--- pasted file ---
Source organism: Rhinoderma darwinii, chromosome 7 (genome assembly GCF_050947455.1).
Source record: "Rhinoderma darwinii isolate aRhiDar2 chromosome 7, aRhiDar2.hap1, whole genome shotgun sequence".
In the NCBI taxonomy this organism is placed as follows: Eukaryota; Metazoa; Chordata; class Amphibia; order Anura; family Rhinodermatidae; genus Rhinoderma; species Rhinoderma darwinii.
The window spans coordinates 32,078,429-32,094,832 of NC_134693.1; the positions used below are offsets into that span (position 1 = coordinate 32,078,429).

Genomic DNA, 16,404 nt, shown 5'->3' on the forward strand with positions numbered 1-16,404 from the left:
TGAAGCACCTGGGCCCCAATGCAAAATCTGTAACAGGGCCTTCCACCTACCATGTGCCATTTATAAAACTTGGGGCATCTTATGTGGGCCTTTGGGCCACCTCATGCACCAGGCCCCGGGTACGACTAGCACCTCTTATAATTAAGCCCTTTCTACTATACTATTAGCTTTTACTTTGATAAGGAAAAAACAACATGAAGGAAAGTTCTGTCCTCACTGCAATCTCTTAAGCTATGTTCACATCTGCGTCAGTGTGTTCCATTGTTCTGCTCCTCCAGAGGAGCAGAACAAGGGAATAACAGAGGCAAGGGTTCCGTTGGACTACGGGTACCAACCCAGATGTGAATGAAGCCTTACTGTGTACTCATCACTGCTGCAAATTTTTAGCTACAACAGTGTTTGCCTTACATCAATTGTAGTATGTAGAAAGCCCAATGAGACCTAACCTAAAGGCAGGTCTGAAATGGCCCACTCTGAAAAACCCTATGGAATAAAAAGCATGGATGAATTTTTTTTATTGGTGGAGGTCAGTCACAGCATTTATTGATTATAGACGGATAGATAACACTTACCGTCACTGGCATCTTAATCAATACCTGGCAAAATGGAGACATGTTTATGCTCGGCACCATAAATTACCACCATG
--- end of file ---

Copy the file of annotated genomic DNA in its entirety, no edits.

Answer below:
Source organism: Rhinoderma darwinii, chromosome 7 (genome assembly GCF_050947455.1).
Source record: "Rhinoderma darwinii isolate aRhiDar2 chromosome 7, aRhiDar2.hap1, whole genome shotgun sequence".
In the NCBI taxonomy this organism is placed as follows: Eukaryota; Metazoa; Chordata; class Amphibia; order Anura; family Rhinodermatidae; genus Rhinoderma; species Rhinoderma darwinii.
The window spans coordinates 32,078,429-32,094,832 of NC_134693.1; the positions used below are offsets into that span (position 1 = coordinate 32,078,429).

Genomic DNA, 16,404 nt, shown 5'->3' on the forward strand with positions numbered 1-16,404 from the left:
TGAAGCACCTGGGCCCCAATGCAAAATCTGTAACAGGGCCTTCCACCTACCATGTGCCATTTATAAAACTTGGGGCATCTTATGTGGGCCTTTGGGCCACCTCATGCACCAGGCCCCGGGTACGACTAGCACCTCTTATAATTAAGCCCTTTCTACTATACTATTAGCTTTTACTTTGATAAGGAAAAAACAACATGAAGGAAAGTTCTGTCCTCACTGCAATCTCTTAAGCTATGTTCACATCTGCGTCAGTGTGTTCCATTGTTCTGCTCCTCCAGAGGAGCAGAACAAGGGAATAACAGAGGCAAGGGTTCCGTTGGACTACGGGTACCAACCCAGATGTGAATGAAGCCTTACTGTGTACTCATCACTGCTGCAAATTTTTAGCTACAACAGTGTTTGCCTTACATCAATTGTAGTATGTAGAAAGCCCAATGAGACCTAACCTAAAGGCAGGTCTGAAATGGCCCACTCTGAAAAACCCTATGGAATAAAAAGCATGGATGAATTTTTTTTATTGGTGGAGGTCAGTCACAGCATTTATTGATTATAGACGGATAGATAACACTTACCGTCACTGGCATCTTAATCAATACCTGGCAAAATGGAGACATGTTTATGCTCGGCACCATAAATTACCACCATG